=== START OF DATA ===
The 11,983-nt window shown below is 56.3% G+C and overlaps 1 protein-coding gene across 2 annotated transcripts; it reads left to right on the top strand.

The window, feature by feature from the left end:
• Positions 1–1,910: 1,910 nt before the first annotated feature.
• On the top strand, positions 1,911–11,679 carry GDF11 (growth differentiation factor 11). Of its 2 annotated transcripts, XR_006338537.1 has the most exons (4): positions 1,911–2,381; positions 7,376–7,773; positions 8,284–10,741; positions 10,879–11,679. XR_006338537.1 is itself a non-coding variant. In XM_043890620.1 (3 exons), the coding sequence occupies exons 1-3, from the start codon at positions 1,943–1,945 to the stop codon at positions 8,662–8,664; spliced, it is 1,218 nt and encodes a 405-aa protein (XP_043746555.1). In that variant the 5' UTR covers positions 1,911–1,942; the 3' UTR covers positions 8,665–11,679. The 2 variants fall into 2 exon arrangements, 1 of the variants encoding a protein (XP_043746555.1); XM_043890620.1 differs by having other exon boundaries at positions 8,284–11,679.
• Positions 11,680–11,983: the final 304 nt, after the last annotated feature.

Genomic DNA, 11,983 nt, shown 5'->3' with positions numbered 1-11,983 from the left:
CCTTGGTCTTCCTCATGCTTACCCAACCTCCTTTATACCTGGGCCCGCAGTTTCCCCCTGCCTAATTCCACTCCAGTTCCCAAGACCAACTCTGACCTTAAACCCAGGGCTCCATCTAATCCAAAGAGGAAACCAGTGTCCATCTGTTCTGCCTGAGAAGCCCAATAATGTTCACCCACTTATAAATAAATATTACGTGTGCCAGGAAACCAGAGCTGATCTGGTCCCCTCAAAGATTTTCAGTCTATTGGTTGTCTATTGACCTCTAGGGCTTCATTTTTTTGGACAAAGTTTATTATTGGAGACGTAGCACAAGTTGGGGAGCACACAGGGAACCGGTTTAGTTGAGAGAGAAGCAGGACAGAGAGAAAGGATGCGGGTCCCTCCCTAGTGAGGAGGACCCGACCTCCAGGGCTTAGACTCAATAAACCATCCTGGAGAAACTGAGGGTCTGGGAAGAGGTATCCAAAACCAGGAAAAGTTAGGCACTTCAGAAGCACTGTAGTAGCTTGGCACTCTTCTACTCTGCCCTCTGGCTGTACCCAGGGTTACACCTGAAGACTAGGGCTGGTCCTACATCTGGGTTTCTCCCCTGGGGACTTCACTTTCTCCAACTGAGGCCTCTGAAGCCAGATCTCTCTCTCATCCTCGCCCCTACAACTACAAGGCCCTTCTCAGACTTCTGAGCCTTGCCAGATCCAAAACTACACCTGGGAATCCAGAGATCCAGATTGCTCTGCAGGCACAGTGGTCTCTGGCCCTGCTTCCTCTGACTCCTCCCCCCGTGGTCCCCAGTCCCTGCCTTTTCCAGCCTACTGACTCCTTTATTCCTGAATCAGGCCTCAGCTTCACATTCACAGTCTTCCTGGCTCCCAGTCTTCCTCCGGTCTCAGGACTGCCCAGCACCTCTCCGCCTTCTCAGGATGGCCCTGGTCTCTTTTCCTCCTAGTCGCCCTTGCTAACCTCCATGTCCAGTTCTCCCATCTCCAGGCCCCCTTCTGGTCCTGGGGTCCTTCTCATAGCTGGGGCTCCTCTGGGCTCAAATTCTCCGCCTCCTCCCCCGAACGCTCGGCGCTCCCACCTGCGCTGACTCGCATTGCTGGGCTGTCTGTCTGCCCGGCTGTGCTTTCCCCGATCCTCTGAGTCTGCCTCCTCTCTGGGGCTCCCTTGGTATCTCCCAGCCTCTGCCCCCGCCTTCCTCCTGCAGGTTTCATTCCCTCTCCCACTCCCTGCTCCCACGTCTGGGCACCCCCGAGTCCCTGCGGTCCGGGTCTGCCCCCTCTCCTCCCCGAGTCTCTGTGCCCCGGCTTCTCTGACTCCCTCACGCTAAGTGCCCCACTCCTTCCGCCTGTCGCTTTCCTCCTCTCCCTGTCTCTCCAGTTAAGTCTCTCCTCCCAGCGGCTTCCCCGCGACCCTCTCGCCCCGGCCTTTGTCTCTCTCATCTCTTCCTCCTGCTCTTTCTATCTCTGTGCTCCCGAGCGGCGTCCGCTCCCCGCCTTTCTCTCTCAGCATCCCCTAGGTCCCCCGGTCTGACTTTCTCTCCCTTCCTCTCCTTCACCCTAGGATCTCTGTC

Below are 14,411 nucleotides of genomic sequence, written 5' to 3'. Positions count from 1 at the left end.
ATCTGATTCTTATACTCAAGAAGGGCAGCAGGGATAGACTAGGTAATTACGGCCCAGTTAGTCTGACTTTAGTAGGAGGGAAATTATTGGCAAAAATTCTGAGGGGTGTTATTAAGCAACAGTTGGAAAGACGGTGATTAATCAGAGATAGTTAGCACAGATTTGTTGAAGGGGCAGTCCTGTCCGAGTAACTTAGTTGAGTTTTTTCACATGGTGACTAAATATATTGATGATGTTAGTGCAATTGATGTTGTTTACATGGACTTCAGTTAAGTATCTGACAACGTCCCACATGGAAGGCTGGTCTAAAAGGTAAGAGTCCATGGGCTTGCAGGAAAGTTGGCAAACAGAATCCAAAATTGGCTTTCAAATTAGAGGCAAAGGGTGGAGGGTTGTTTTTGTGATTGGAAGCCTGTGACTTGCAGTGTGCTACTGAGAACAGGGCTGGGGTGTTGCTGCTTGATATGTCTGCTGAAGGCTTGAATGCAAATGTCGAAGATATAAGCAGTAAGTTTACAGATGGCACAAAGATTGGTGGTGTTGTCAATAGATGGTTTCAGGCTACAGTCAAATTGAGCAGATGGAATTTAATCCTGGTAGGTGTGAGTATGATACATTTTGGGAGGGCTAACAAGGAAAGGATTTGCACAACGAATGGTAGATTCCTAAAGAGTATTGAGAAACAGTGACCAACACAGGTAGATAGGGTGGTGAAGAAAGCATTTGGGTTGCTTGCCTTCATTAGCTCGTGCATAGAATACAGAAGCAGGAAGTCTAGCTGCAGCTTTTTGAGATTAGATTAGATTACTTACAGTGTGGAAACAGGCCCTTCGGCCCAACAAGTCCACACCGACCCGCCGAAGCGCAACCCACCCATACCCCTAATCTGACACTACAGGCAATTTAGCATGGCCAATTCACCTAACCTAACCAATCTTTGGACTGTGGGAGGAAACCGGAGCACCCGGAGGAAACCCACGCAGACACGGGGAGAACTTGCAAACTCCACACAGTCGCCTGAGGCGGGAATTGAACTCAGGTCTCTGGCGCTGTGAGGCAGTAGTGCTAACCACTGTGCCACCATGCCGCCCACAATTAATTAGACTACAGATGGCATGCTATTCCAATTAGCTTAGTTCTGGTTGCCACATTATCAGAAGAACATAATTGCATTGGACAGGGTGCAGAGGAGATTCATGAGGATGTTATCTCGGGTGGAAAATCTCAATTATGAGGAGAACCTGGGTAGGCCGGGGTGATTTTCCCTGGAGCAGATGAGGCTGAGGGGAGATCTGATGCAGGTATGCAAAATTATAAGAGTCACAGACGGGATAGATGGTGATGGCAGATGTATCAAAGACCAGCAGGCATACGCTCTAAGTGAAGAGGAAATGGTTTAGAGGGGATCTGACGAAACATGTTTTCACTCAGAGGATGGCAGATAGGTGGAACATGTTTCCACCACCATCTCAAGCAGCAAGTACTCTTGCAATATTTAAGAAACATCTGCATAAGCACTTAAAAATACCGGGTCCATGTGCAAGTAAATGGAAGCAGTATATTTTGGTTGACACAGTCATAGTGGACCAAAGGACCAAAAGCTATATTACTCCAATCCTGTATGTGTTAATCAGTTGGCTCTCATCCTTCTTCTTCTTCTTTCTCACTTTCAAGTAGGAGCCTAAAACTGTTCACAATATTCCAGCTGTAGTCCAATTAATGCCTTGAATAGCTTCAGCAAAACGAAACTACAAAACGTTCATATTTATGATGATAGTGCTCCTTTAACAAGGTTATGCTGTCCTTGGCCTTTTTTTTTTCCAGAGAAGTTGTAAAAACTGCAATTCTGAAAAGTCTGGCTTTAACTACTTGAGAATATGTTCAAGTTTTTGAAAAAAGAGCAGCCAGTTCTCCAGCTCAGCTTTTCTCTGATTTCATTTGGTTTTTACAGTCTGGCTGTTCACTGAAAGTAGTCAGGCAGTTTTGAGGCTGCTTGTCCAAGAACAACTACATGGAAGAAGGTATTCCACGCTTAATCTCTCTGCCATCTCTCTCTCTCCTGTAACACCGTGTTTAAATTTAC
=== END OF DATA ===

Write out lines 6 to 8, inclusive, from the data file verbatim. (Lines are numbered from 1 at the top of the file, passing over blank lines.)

Genomic DNA, 11,983 nt, shown 5'->3' with positions numbered 1-11,983 from the left:
CCTTGGTCTTCCTCATGCTTACCCAACCTCCTTTATACCTGGGCCCGCAGTTTCCCCCTGCCTAATTCCACTCCAGTTCCCAAGACCAACTCTGACCTTAAACCCAGGGCTCCATCTAATCCAAAGAGGAAACCAGTGTCCATCTGTTCTGCCTGAGAAGCCCAATAATGTTCACCCACTTATAAATAAATATTACGTGTGCCAGGAAACCAGAGCTGATCTGGTCCCCTCAAAGATTTTCAGTCTATTGGTTGTCTATTGACCTCTAGGGCTTCATTTTTTTGGACAAAGTTTATTATTGGAGACGTAGCACAAGTTGGGGAGCACACAGGGAACCGGTTTAGTTGAGAGAGAAGCAGGACAGAGAGAAAGGATGCGGGTCCCTCCCTAGTGAGGAGGACCCGACCTCCAGGGCTTAGACTCAATAAACCATCCTGGAGAAACTGAGGGTCTGGGAAGAGGTATCCAAAACCAGGAAAAGTTAGGCACTTCAGAAGCACTGTAGTAGCTTGGCACTCTTCTACTCTGCCCTCTGGCTGTACCCAGGGTTACACCTGAAGACTAGGGCTGGTCCTACATCTGGGTTTCTCCCCTGGGGACTTCACTTTCTCCAACTGAGGCCTCTGAAGCCAGATCTCTCTCTCATCCTCGCCCCTACAACTACAAGGCCCTTCTCAGACTTCTGAGCCTTGCCAGATCCAAAACTACACCTGGGAATCCAGAGATCCAGATTGCTCTGCAGGCACAGTGGTCTCTGGCCCTGCTTCCTCTGACTCCTCCCCCCGTGGTCCCCAGTCCCTGCCTTTTCCAGCCTACTGACTCCTTTATTCCTGAATCAGGCCTCAGCTTCACATTCACAGTCTTCCTGGCTCCCAGTCTTCCTCCGGTCTCAGGACTGCCCAGCACCTCTCCGCCTTCTCAGGATGGCCCTGGTCTCTTTTCCTCCTAGTCGCCCTTGCTAACCTCCATGTCCAGTTCTCCCATCTCCAGGCCCCCTTCTGGTCCTGGGGTCCTTCTCATAGCTGGGGCTCCTCTGGGCTCAAATTCTCCGCCTCCTCCCCCGAACGCTCGGCGCTCCCACCTGCGCTGACTCGCATTGCTGGGCTGTCTGTCTGCCCGGCTGTGCTTTCCCCGATCCTCTGAGTCTGCCTCCTCTCTGGGGCTCCCTTGGTATCTCCCAGCCTCTGCCCCCGCCTTCCTCCTGCAGGTTTCATTCCCTCTCCCACTCCCTGCTCCCACGTCTGGGCACCCCCGAGTCCCTGCGGTCCGGGTCTGCCCCCTCTCCTCCCCGAGTCTCTGTGCCCCGGCTTCTCTGACTCCCTCACGCTAAGTGCCCCACTCCTTCCGCCTGTCGCTTTCCTCCTCTCCCTGTCTCTCCAGTTAAGTCTCTCCTCCCAGCGGCTTCCCCGCGACCCTCTCGCCCCGGCCTTTGTCTCTCTCATCTCTTCCTCCTGCTCTTTCTATCTCTGTGCTCCCGAGCGGCGTCCGCTCCCCGCCTTTCTCTCTCAGCATCCCCTAGGTCCCCCGGTCTGACTTTCTCTCCCTTCCTCTCCTTCACCCTAGGATCTCTGTC

Below are 14,411 nucleotides of genomic sequence, written 5' to 3'. Positions count from 1 at the left end.